Sheema Kermani

This week we talked to the extraordinarily amazing dancer Sheema Kermani and got to know the insights of her professional as well as personal life!

Tell us a little about yourself?
I consider myself an artist with a commitment towards life and living. My concerns are to be able to
create an environment where there is Peace and Justice for all irrespective of class, faith or
ethnicity. I want a society where there is equality for all and where there is beauty for each one of us, where every human being can live to their fullest potential.
What sparked your interest in dancing?
Dancing is the most natural of all art forms, inherent in each one of us. We are born dancing- if a new born child does not move it’s limbs then the parents would be worried that there
is something wrong with the baby. Nature is all the time in movement, in dance – the trees, the leaves on the trees, the waves in the sea, the animals dance when they court. So there
is dance within us and there is dance all around us.
Besides this dance is the most profound of art forms because here we use our bodies as our
instruments. It becomes our expression, our dreams, our aspirations and of course for me dance is also my identity, my defiance against oppression and cruelty!

When did you think to take it as a profession?
I decided to become a dancer when dance actually got banned in Pakistan. This was in the early 1980s under General Zia ul Haq’s ‘Islamisation’. He brought a ban on dancing
by women on stage and all media. All the artists of the country left for other lands and that is when I decided that no one can stop me from dancing, this is my natural right!
Where did you learn dance?
Initially I learnt dance at the Rhythmic Art Academy of Mr and Mrs Ghanysham in
Karachi. This was a dancer couple from Bengal who had been invited from Calcutta, India in 1956 by the then Prime Minister Suharwardy of Pakistan to set up a Performing Arts Academy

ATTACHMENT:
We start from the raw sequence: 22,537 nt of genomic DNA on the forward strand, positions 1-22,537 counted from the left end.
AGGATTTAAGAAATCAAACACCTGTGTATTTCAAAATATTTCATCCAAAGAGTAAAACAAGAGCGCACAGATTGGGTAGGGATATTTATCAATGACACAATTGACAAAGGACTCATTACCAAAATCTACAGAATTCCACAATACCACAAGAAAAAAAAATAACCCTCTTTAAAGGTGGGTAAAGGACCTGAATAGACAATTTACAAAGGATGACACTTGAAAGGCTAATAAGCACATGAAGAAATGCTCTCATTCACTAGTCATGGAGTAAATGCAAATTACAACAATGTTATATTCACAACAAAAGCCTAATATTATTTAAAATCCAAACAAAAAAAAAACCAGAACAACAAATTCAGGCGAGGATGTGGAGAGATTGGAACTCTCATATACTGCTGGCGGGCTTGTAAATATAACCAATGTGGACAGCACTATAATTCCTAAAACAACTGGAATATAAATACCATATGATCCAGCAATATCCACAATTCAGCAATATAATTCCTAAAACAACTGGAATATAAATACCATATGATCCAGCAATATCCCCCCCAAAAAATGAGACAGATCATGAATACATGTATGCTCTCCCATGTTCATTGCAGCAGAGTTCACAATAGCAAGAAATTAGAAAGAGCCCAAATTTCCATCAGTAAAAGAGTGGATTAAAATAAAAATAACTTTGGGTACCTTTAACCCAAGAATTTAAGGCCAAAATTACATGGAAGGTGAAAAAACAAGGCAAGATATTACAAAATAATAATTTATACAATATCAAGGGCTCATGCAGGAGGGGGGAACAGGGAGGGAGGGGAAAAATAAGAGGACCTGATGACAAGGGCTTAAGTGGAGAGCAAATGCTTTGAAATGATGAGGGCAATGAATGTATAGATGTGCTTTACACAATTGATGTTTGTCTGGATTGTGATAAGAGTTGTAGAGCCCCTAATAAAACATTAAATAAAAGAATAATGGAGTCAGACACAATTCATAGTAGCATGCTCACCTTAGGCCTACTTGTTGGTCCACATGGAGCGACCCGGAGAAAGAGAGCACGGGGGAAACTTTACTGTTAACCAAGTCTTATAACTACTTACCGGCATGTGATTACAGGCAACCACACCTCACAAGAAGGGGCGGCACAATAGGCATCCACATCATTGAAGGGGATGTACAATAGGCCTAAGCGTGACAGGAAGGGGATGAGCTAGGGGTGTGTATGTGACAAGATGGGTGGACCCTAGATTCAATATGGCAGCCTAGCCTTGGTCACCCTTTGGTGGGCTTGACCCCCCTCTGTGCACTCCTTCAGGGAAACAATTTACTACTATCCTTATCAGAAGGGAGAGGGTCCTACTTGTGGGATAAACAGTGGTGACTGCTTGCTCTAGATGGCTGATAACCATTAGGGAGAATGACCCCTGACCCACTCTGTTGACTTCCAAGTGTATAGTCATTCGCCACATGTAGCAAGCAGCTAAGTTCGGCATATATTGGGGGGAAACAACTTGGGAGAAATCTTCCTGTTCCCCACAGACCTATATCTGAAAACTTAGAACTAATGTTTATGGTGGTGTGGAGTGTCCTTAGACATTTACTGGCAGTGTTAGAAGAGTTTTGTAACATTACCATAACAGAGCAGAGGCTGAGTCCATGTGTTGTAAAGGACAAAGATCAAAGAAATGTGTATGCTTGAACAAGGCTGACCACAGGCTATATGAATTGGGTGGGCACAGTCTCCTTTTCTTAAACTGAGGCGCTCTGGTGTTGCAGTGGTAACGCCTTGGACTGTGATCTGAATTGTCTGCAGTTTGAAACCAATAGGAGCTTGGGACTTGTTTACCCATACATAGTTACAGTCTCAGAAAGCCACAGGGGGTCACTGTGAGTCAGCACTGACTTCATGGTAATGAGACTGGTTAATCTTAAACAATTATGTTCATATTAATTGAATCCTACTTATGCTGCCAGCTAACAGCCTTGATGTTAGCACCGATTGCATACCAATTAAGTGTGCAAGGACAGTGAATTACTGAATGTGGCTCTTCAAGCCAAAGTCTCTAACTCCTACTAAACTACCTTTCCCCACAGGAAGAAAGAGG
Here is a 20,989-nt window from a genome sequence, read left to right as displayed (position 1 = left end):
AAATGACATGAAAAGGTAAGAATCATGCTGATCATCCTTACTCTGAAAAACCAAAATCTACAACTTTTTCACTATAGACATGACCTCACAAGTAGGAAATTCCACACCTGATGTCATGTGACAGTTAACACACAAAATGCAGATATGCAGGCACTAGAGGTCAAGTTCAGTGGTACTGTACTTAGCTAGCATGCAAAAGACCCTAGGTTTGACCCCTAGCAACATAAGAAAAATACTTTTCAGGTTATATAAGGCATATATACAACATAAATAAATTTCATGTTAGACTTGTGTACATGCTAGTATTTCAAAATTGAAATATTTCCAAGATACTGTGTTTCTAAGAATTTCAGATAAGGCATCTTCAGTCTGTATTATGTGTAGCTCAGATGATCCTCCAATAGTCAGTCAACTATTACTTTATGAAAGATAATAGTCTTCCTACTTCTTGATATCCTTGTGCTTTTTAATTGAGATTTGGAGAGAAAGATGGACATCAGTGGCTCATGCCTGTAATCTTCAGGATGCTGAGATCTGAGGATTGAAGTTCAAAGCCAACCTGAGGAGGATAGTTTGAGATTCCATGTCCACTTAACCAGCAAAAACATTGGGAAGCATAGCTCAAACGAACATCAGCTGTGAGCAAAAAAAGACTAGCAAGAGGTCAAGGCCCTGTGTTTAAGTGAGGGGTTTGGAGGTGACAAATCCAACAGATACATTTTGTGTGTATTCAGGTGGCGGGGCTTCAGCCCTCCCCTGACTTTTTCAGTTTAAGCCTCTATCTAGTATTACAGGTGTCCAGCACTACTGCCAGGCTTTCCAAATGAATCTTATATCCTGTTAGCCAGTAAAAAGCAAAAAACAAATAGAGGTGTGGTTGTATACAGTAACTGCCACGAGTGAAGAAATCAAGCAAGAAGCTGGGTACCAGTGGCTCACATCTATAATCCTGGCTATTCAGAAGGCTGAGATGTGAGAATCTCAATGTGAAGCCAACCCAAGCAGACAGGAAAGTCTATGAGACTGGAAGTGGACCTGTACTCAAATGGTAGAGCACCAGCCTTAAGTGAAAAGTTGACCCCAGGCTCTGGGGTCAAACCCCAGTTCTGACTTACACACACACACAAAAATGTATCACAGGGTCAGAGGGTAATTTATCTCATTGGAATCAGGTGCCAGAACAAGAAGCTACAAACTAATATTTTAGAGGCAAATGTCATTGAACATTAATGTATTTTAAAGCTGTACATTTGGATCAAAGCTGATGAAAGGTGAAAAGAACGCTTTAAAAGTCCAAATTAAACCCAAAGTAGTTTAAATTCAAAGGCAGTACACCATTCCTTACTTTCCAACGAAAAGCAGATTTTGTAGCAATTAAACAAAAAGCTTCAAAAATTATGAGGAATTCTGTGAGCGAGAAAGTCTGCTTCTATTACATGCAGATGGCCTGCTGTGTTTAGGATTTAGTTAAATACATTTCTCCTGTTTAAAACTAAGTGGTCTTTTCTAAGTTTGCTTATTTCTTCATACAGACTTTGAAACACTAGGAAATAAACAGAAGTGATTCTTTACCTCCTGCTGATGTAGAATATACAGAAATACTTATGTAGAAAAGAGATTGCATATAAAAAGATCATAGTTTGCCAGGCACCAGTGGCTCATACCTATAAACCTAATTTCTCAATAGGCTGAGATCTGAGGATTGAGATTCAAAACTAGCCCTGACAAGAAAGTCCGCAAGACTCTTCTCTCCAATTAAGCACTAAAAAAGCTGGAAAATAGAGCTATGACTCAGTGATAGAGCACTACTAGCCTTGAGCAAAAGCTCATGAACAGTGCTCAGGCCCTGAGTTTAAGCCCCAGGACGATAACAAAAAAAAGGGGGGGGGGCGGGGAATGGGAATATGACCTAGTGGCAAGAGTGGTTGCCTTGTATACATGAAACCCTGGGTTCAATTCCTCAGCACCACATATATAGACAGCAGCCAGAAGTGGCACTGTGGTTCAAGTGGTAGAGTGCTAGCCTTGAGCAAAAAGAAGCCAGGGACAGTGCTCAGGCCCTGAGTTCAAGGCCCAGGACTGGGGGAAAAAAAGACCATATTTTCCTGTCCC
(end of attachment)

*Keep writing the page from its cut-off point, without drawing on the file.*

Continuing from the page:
in Pakistan. I learnt for more than 10 years with Mr Ghanysham and then I proceeded to India to study dance further. Then I got a scholarship from the Indian Council of Cultural
Relations to learn professional Classical Dances and I studies Bharatanatyam, Odissi,
Kathak and Manipuri in India.
What was the reaction of your family? Did they support you?
Yes my family has always not only supported their children’s interest and involvement
in the Arts, they have always encouraged us. In fact both my parents were very
interested in Classical Dance and Music. It is precisely because of them that
I got to learn Classical Music as well as dancing.
What challenges have you faced as a woman in al society like Pakistan?
Well as we all know Pakistani society is highly patriarchal and very misogynist.
Women are treated as second class citizens and women artists are really
looked down upon and if you happen to take up dance as a career then you are
at the lowest of categories. This is the sociology-cultural background but then there
is the fundamentalist angle whereby women on stage are considered no less
than what they call ‘immoral women’. So female artists have to struggle at all
levels in this society.
What is the difference between classical dance and modern dance? Which one do you prefer and why?
Classical Dance is the ‘mother’ of all Performing Arts- it involves movement, acting, music, melody,
rhythm and above all expression. Classical Dance is a subject that is extremely dense, has great
depth and needs years of dedicated training and perseverance. Like any other subject is needs a
Guru- a teacher and it needs committed students. There is no comparison to be made with any other
subject. It is a highly evolved art form with much elaboration and intensity.